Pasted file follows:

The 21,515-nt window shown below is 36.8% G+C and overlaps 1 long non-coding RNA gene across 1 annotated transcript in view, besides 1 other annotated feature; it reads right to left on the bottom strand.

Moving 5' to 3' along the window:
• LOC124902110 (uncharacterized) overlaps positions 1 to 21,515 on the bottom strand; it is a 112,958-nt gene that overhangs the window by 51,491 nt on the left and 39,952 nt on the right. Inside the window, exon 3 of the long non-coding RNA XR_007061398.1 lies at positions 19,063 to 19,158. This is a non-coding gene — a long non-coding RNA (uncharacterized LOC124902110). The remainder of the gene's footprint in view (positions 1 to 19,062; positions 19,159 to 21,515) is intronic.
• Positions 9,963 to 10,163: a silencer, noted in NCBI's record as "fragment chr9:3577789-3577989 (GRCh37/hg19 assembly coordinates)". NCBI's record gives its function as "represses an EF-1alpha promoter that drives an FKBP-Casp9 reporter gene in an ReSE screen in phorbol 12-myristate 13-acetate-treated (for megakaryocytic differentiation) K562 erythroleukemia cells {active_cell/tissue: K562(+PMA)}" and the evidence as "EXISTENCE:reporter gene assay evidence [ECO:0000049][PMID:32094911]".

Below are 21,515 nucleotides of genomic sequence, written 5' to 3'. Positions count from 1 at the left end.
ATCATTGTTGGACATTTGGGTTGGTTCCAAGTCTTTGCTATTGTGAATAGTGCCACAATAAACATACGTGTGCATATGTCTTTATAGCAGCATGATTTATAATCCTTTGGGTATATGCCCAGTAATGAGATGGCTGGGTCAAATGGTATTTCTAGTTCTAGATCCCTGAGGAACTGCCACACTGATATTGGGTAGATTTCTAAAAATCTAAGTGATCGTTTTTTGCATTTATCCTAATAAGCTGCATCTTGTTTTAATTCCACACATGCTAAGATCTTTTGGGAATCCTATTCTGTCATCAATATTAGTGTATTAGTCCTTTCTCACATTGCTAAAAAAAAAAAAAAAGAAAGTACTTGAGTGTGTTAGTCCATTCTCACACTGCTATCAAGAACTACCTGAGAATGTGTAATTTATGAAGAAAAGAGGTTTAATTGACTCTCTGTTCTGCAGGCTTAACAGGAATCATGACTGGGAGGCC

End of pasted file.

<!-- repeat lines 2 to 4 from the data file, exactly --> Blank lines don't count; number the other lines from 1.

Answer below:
Moving 5' to 3' along the window:
• LOC124902110 (uncharacterized) overlaps positions 1 to 21,515 on the bottom strand; it is a 112,958-nt gene that overhangs the window by 51,491 nt on the left and 39,952 nt on the right. Inside the window, exon 3 of the long non-coding RNA XR_007061398.1 lies at positions 19,063 to 19,158. This is a non-coding gene — a long non-coding RNA (uncharacterized LOC124902110). The remainder of the gene's footprint in view (positions 1 to 19,062; positions 19,159 to 21,515) is intronic.
• Positions 9,963 to 10,163: a silencer, noted in NCBI's record as "fragment chr9:3577789-3577989 (GRCh37/hg19 assembly coordinates)". NCBI's record gives its function as "represses an EF-1alpha promoter that drives an FKBP-Casp9 reporter gene in an ReSE screen in phorbol 12-myristate 13-acetate-treated (for megakaryocytic differentiation) K562 erythroleukemia cells {active_cell/tissue: K562(+PMA)}" and the evidence as "EXISTENCE:reporter gene assay evidence [ECO:0000049][PMID:32094911]".